Wednesday, May 09, 2007
If Everyone Else was Jumping Off of a Cliff, Would You? (or: How I Learned to Stop Worrying and Love the Macaron)
Well, the answer to that is a resounding "no". I'm not usually one to jump on bandwagons or follow fads. I enjoy watching these from the sidelines and figuring that the fad will pass and everything will return to normal (well, not really normal, because, what is normal anyway?).
I will say though that in the past few months I've noticed an awful lot of people blogging about macarons and even more people posting photos of them on flickr. I am intrigued. With a little prompting from another Jen on flickr (who has told me it is the macarons over at Mad Baker that have piqued her curiosity...and I agree that Mad Baker's macarons are a sight to behold), I am, in fact, interested enough to try them out myself. Strangely enough, with all the years of my life spent baking, I have never made this particular cookie. I think I know why....they are not as easy as they look. So far I have tried three times with one recipe from a book of mine, and had no success. The first macarons turned out too puffy, no frilly feet. The second two batches turned out flat as pancakes, cracked all over and no feet. I tried changing a few things with each failed batch to no avail. I decided to change my tactics and try out a different recipe entirely. I did some research online and found a recipe that uses an Italian meringue (which is a cooked sugar poured into whipping egg whites) which promised better results. The recipe that works best for me was found at Tartelette a beautiful blog that I think everyone should check out, and check out often. The first batch of these (fourth batch total, for those of you keeping count) showed much more promise, there were little "feet" showing and the tops were smooth with no cracks. I decided to give it one more try, and finally, at last I had macarons that I could feel proud of. Here is the recipe (I did change the amount of espresso powder in these. But, you can change the flavorings however you like and add different colors, etc.....which I will be doing in a follow up post)
120 gr. egg whites, divided (this ends up being 4 egg whites total)
35 gr. sugar
150 gr. almond meal
150 gr. powdered sugar
2 tsp. espresso powder (I used 3 Tbsp, and without the espresso powder this is a great base recipe for any flavors you wish to incorporate)
For the syrup:
150 gr. sugar and 50 gr. water
-Prepare 3 sheet pans by lining them with parchment paper.
Have a piping bag with a 1/2" round tip ready to go (I had to make parchment paper cones, as my piping bag still hasn't been located after our move a year ago. Doing this 5 times now has convinced me I really need to invest in a nice sturdy Ateco bag, although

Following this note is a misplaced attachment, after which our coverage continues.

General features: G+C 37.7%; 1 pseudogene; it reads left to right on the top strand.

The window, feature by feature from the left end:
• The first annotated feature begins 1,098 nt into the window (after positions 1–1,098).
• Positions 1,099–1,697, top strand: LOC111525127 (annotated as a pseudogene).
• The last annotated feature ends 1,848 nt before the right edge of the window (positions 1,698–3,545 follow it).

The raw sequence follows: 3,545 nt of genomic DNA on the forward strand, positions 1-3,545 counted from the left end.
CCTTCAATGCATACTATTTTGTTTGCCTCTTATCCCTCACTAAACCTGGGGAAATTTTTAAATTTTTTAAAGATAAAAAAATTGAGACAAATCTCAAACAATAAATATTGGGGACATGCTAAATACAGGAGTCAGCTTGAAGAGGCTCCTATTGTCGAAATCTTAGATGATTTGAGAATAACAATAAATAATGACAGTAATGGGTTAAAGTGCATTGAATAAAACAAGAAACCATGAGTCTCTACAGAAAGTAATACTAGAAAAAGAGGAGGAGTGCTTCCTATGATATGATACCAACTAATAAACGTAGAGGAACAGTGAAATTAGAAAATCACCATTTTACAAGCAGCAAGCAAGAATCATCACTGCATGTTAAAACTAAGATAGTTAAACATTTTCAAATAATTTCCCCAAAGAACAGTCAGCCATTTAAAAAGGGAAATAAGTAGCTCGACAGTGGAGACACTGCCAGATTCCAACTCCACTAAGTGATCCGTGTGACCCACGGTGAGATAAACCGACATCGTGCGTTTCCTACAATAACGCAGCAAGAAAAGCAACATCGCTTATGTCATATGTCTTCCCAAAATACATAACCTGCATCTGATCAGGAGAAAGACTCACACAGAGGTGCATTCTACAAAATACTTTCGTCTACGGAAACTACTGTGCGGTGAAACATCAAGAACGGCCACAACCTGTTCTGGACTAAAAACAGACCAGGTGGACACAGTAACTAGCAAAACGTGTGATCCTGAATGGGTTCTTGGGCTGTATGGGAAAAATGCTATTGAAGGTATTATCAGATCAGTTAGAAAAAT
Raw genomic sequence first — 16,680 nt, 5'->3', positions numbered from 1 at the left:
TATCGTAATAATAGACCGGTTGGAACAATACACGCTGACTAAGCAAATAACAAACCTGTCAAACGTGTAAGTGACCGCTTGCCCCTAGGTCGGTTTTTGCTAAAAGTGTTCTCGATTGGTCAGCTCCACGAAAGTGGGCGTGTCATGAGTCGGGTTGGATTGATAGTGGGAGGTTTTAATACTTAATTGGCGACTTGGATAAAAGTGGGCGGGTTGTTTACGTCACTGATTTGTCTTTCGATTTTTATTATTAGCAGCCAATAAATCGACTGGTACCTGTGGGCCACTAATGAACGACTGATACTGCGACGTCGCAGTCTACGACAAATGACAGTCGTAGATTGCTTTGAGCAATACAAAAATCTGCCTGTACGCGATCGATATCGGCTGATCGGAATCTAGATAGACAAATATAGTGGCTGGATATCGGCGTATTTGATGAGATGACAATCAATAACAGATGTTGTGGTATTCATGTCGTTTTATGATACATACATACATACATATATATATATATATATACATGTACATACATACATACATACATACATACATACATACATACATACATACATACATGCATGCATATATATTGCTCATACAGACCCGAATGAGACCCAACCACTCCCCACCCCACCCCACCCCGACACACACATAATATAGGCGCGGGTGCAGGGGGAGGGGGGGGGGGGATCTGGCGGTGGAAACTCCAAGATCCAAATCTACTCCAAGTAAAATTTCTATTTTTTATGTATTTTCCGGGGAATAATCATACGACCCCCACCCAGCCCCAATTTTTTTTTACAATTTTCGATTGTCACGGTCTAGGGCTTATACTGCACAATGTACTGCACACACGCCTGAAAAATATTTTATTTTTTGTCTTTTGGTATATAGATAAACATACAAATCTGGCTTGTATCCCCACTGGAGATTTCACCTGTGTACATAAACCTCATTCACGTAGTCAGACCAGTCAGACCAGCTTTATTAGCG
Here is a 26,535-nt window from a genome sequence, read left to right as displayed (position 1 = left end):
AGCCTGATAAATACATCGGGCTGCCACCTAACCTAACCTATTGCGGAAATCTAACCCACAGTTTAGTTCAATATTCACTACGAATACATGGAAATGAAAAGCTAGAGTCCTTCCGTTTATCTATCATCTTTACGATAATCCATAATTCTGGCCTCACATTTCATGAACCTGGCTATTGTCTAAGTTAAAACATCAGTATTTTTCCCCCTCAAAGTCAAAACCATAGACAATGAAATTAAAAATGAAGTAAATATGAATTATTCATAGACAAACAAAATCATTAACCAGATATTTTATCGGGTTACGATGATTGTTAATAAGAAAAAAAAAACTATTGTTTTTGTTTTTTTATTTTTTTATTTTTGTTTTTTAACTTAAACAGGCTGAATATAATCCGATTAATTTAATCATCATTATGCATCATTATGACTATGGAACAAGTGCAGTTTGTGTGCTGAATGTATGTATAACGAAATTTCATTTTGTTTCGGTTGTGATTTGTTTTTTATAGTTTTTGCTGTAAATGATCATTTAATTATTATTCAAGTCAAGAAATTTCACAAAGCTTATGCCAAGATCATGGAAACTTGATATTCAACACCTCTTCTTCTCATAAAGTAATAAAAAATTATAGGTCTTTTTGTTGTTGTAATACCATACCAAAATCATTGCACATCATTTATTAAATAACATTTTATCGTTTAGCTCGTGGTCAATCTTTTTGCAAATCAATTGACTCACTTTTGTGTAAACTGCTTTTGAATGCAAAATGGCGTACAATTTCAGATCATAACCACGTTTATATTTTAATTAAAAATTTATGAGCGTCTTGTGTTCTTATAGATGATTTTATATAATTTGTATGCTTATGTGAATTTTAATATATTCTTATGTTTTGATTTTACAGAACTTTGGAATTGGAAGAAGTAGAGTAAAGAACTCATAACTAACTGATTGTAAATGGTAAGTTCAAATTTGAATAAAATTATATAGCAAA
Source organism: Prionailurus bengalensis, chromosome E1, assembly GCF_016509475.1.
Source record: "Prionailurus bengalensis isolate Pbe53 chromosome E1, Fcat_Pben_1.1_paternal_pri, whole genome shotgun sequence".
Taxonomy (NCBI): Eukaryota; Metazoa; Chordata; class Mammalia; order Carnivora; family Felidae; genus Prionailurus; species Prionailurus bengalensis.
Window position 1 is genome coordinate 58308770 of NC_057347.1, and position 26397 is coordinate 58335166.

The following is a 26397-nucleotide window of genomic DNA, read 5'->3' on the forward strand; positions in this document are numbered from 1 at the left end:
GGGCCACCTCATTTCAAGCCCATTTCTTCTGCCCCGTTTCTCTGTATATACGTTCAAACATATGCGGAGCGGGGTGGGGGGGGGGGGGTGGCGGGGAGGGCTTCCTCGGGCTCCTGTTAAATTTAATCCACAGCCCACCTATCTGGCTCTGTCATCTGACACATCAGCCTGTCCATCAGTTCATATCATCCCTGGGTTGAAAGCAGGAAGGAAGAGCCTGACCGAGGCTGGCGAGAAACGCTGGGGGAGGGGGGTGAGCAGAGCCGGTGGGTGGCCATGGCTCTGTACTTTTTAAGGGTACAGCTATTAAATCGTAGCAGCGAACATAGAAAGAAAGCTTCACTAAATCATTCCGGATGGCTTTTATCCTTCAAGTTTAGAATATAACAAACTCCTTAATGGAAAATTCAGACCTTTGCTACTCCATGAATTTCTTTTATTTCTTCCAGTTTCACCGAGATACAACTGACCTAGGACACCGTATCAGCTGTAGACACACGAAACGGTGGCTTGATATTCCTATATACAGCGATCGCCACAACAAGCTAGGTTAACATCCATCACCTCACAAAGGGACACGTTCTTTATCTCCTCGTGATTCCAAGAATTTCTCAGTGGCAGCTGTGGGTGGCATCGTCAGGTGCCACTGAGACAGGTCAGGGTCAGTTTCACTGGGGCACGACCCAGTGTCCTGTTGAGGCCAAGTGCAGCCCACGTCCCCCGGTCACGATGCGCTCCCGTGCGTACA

I have gotten really really really good at making parchment cones).
-Sift together the almond meal, powdered sugar and espresso powder. Mix together with 60 grams of egg whites (2 egg whites) until well blended and set aside.
-In a stand mixer, whip the remaining 60 grams of egg whites with the 35 grams of sugar to medium-soft peaks, turn the mixer to low speed to keep the whites moving while you prepare your sugar syrup.
-In a heavy bottomed sauce pan, bring the 150 grams of sugar and 50 grams of water to about 230f.
-Turn your mixer back up to medium speed and slowly pour in the hot syrup (carefully) not worrying about any that sticks to the sides of the bowl. Whip the egg white and syrup mixture until the whites are cooled and you have a very pretty shiny meringue.
-Gently fold the meringue into the almond mixture.
-Pipe the mixture into 1" circles onto the prepared sheet pans leaving at least 1" of space between each (I leave a bit more, but I'm sometimes overly cautious). Let the pans sit out for about half hour to an hour to allow a "skin" to form on top (basically when you touch your finger to the surface, no batter will come off).
-Preheat oven to 300f (I found 320f to be too hot for mine, they exploded at this temperature...but then my oven runs hot). Bake the meringues, one sheet at a time (double sheet panned for insulation on the bottom) for about 15 minutes. Remove from oven and allow to cool before filling.
6 1/2 ounces good quality semi-sweet or bittersweet chocolate (I used Trader Joe's 73% cause I like it), chopped into about 1/2 inch pieces
1/2 cup heavy cream
1 Tbsp corn syrup
1 Tbsp butter
-Heat cream, corn syrup and butter in a saucepan until it boils. Pour over the chocolate, making sure the chocolate is covered in the cream mixture. Let sit about 5 minutes and then whisk until the mixture is smooth and a pudding-like consistency.
-Pipe on bottoms of macarons, and top with another macaron.
-Let cookies sit until chocolate filling has set up.
Having to try making these 5 times just goes to show that not every recipe works well for everybody. I am very pleased with the final results, even if the score is not even yet.....Cookies: 4, BarmyJen: 1. I plan on evening out that score in the next week or so. I hope to make one more flavor with these in the next few days. In the meantime, don't get frustrated with yourself, keep trying and changing things until you find what works out for you! I believe the Italian meringue method works best because it's simply a much more stable meringue.